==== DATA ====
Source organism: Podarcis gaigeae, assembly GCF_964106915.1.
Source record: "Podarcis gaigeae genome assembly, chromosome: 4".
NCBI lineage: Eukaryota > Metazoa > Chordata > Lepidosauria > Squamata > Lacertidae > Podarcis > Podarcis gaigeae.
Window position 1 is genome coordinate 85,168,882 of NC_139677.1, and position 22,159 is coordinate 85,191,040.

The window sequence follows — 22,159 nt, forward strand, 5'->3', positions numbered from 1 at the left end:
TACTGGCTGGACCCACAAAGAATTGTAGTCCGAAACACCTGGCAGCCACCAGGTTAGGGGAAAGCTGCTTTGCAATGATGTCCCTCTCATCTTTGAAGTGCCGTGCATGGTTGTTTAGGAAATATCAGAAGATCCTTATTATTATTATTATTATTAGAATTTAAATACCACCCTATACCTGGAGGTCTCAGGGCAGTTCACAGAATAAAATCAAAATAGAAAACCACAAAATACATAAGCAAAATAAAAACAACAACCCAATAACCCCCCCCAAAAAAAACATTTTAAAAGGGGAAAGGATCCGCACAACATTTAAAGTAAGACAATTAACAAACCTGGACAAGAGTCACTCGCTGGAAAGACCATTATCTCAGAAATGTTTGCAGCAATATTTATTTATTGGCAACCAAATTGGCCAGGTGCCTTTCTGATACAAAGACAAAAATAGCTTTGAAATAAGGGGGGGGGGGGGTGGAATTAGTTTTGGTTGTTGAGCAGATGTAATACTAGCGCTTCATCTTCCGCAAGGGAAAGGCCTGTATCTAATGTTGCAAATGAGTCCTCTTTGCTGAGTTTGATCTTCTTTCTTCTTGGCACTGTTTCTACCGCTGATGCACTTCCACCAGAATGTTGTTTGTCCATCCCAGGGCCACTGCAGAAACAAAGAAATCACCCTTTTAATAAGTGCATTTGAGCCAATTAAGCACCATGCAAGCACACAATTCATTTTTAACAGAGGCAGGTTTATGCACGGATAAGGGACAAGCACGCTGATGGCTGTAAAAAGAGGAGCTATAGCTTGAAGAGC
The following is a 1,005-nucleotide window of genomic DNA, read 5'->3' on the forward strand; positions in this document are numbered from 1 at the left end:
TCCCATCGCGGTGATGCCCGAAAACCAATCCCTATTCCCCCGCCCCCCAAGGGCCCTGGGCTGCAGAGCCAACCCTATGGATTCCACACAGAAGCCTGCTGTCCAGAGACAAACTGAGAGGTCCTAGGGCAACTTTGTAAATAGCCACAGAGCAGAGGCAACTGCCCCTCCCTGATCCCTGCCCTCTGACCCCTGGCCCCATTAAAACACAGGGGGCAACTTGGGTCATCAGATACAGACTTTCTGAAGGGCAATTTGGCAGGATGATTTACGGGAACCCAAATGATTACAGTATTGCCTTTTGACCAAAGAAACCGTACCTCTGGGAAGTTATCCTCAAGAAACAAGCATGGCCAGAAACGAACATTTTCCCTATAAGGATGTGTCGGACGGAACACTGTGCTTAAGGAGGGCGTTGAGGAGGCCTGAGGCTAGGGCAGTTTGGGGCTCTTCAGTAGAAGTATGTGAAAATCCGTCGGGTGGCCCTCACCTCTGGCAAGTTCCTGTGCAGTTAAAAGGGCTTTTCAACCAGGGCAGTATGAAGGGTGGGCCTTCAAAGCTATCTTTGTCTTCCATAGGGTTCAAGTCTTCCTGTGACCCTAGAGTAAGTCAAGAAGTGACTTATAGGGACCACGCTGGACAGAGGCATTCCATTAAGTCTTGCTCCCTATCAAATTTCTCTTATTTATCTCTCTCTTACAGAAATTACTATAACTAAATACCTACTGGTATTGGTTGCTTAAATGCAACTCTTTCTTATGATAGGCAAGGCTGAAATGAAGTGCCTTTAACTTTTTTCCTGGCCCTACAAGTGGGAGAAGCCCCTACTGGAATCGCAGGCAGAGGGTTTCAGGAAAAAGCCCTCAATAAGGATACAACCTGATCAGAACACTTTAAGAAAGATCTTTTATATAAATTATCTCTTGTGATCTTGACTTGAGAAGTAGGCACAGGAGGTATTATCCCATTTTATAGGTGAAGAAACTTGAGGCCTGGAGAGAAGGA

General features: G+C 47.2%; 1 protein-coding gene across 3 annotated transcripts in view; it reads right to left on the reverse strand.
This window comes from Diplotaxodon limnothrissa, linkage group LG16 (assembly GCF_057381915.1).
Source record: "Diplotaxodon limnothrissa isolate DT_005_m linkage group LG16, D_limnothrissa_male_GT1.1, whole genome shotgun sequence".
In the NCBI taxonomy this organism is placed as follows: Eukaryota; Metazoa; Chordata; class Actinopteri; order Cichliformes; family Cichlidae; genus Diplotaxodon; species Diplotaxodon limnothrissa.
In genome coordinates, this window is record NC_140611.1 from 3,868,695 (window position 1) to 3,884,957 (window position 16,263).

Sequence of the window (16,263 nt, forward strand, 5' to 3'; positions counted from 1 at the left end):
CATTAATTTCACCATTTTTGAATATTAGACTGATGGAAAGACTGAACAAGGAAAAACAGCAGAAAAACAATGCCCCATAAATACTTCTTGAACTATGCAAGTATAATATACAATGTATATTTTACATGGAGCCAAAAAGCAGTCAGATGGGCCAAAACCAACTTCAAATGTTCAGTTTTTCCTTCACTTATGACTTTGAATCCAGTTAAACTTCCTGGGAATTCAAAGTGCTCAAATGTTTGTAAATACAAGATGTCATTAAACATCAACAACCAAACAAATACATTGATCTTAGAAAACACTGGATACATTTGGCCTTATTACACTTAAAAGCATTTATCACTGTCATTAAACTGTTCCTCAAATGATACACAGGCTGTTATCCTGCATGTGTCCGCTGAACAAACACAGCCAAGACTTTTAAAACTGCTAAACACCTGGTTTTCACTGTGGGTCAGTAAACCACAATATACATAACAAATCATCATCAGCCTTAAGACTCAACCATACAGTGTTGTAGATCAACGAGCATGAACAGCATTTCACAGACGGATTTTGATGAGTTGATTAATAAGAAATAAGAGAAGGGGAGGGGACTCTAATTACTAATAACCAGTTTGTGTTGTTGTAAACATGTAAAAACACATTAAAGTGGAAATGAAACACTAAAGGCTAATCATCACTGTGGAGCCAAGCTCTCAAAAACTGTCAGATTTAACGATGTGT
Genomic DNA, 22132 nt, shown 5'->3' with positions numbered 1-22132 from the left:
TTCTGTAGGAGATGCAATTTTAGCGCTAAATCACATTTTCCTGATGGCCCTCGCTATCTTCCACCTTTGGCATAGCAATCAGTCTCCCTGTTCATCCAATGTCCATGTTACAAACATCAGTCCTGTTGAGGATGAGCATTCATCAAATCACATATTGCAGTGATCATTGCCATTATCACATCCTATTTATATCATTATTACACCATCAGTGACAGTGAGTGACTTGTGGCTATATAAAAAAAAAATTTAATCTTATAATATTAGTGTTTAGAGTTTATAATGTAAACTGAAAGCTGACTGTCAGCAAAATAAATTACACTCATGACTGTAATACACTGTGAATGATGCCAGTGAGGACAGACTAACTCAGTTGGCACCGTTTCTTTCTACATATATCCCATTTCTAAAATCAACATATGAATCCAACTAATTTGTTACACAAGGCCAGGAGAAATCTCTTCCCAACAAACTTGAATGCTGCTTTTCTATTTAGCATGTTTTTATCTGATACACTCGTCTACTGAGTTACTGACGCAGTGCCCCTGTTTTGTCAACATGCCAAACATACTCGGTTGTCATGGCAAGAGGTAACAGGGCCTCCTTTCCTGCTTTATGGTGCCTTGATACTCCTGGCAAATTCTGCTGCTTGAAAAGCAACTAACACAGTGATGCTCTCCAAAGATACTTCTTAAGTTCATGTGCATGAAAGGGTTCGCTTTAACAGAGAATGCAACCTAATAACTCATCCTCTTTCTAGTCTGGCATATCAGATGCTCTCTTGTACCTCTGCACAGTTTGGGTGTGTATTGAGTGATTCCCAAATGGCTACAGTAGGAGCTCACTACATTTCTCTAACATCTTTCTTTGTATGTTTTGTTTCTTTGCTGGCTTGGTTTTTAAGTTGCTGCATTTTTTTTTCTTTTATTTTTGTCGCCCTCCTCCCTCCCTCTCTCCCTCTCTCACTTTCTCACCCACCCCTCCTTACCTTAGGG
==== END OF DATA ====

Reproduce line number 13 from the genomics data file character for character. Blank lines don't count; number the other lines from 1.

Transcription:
In genome coordinates, this window is record NC_140611.1 from 3,868,695 (window position 1) to 3,884,957 (window position 16,263).